His Object seems to be, by the prospect of their heavenly portion and by Christ‘s example, to afford consolation to the persecuted, and prepare them for a greater approaching ordeal, and to exhort all, husbands, wives, servants, presbyters, and people, to a due discharge of relative duties, so as to give no handle to the enemy to reproach Christianity, but rather to win them to it, and so to establish them in “the true grace of God wherein they stand” (1 Peter 5:12). However, see on 1 Peter 5:12, on the oldest reading. Alford rightly argues that “exhorting and testifying” there, refer to Peter‘s exhortations throughout the Epistle grounded on testimony which he bears to the Gospel truth, already well known to his readers by the teaching of Paul in those churches. They were already introduced “into” (so the Greek, 1 Peter 5:12) this grace of God as their safe standing-ground. Compare 1 Corinthians 15:1, “I declare unto you the Gospel wherein ye stand.” Therefore he does not, in this Epistle, set forth a complete statement of this Gospel doctrine of grace, but falls back on it as already known. Compare 1 Peter 1:8, 1 Peter 1:18, “ye know”; 1 Peter 3:15; 2 Peter 3:1. Not that Peter servilely copies the style and mode of teaching of Paul, but as an independent witness in his own style attests the same truths. We may divide the Epistle into: (I) The inscription (1 Peter 1:1, 1 Peter 1:2). (II) The stirring-up of a pure feeling in believers as born again of God. By the motive of hope to which God has regenerated us (1 Peter 1:3-12); bringing forth the fruit of faith, considering the costly price paid for our redemption from sin (1 Peter 1:14-21). Being purified by the Spirit unto love of the brethren as begotten of God‘s eternal word, as spiritual priest-kings, to whom alone Christ is precious (1 Peter 1:22; 1 Peter 2:10); after Christ‘s example in suffering, maintaining a good conversation in every relation (1 Peter 2:10; 1 Peter 3:14), and a good profession of faith as having in view Christ‘s once-offered sacrifice, and His future coming to judgment (1 Peter 3:15; 1 Peter 4:11); and exhibiting patience in adversity, as looking for future glorification with Christ, (1) in general as Christians, 1 Peter 4:12-19; (2) each in his own sphere, 1 Peter 5:1-11. “The title “Beloved” marks the separation of the second part from the first, 1 Peter 2:11; and of the third part from the second, 1 Peter 4:12 ” [Bengel]. (III). The conclusion.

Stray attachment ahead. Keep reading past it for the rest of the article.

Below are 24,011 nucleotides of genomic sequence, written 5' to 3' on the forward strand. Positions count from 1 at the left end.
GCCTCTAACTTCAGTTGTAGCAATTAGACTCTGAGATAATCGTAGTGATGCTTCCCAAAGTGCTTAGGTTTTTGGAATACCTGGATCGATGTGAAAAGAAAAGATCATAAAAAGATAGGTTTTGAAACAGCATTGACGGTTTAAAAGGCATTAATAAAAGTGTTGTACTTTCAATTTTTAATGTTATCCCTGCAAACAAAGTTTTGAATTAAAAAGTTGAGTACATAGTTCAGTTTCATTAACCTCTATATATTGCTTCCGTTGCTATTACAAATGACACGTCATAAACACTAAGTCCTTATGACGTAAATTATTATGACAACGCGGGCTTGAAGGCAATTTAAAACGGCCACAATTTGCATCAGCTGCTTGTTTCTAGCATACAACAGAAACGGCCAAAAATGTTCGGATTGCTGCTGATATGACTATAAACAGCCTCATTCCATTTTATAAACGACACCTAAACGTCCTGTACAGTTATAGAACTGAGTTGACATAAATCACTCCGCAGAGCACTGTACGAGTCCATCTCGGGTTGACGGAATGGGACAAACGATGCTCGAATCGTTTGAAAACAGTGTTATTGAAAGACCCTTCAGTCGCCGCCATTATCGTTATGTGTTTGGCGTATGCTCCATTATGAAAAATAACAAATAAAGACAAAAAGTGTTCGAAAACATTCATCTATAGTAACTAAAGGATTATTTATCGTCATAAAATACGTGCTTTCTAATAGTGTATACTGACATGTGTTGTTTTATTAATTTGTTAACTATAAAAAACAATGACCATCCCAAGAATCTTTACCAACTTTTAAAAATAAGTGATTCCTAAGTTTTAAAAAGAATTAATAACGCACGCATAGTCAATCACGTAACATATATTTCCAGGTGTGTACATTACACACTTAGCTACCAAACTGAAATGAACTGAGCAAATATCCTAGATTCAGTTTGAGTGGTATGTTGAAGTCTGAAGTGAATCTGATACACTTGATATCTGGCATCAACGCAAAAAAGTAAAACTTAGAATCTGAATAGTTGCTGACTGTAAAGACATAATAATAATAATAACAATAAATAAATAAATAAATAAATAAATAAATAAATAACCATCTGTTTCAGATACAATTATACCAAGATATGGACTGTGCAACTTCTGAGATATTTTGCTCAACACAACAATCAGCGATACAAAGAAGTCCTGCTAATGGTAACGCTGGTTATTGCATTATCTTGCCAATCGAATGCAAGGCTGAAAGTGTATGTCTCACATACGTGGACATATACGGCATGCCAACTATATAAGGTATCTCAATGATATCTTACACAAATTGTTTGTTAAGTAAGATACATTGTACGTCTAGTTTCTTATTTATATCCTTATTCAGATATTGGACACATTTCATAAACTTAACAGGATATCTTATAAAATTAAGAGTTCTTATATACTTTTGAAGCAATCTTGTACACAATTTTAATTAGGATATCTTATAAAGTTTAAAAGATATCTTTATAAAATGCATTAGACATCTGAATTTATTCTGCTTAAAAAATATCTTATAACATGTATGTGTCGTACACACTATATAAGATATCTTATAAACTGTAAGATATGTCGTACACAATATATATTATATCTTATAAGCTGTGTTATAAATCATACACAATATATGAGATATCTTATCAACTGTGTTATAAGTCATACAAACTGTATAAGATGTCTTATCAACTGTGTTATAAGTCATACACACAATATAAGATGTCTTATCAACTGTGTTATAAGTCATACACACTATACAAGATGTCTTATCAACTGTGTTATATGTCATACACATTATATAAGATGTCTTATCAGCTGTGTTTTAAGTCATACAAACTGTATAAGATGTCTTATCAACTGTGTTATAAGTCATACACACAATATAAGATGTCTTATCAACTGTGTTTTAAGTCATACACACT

Time and Place of Writing. — It was plainly before the open and systematic persecution of the later years of Nero had begun. That this Epistle was written after Paul‘s Epistles, even those written during his imprisonment at Rome, ending in a.d. 63, appears from the acquaintance which Peter in this Epistle shows he has with them. Compare 1 Peter 2:13 with 1 Timothy 2:2-4; 1 Peter 2:18 with Ephesians 6:5; 1 Peter 1:2 with Ephesians 1:4-7; 1 Peter 1:3 with Ephesians 1:3; 1 Peter 1:14 with Romans 12:2; 1 Peter 2:6-10 with Romans 9:32, Romans 9:33; 1 Peter 2:13 with Romans 13:1-4; 1 Peter 2:16 with Galatians 5:13; 1 Peter 2:18 with Ephesians 6:5; 1 Peter 3:1 with Ephesians 5:22; 1 Peter 3:9 with Romans 12:17; 1 Peter 4:9 with Philippians 2:14; Romans 12:13 and Hebrews 13:2; 1 Peter 4:10 with Romans 12:6-8; 1 Peter 5:1 with Romans 8:18; 1 Peter 5:5 with Ephesians 5:21; Philippians 2:3, Philippians 2:5-8; 1 Peter 5:8 with 1 Thessalonians 5:6; 1 Peter 5:14 with 1 Corinthians 16:20. Moreover, in 1 Peter 5:13, Mark is mentioned as with Peter in Babylon. This must have been after Colossians 4:10 (a.d. 61-63), when Mark was with Paul at Rome, but intending to go to Asia Minor. Again, in 2 Timothy 4:11 (a.d. 67 or 68), Mark was in or near Ephesus, in Asia Minor, and Timothy is told to bring him to Rome. So that it is likely it was after this, namely, after Paul‘s martyrdom, that Mark joined Peter, and consequently that this Epistle was written. It is not likely that Peter would have entrenched on Paul‘s field of labor, the churches of Asia Minor, during Paul‘s lifetime. The death of the apostle of the uncircumcision, and the consequent need of someone to follow up his teachings, probably gave occasion to the testimony given by Peter to the same churches, collectively addressed, in behalf of the same truth. The relation in which the Pauline Gentile churches stood towards the apostles at Jerusalem favors this view. Even the Gentile Christians would naturally look to the spiritual fathers of the Church at Jerusalem, the center whence the Gospel had emanated to them, for counsel wherewith to meet the pretensions of Judaizing Christians and heretics; and Peter, always prominent among the apostles in Jerusalem, would even when elsewhere feel a deep interest in them, especially when they were by death bereft of Paul‘s guidance. Birks [Horae Evangelicae] suggests that false teachers may have appealed from Paul‘s doctrine to that of James and Peter. Peter then would naturally write to confirm the doctrines of grace and tacitly show there was no difference between his teaching and Paul‘s. Birks prefers dating the Epistle a.d. 58, after Paul‘s second visit to Galatia, when Silvanus was with him, and so could not have been with Peter (a.d. 54), and before his imprisonment at Rome, when Mark was with him, and so could not have been with Peter (a.d. 62); perhaps when Paul was detained at Caesarea, and so debarred from personal intercourse with those churches. I prefer the view previously stated. This sets aside the tradition that Paul and Peter suffered martyrdom together at Rome. Origen‘s and Eusebius‘ statement that Peter visited the churches of Asia in person seems very probable.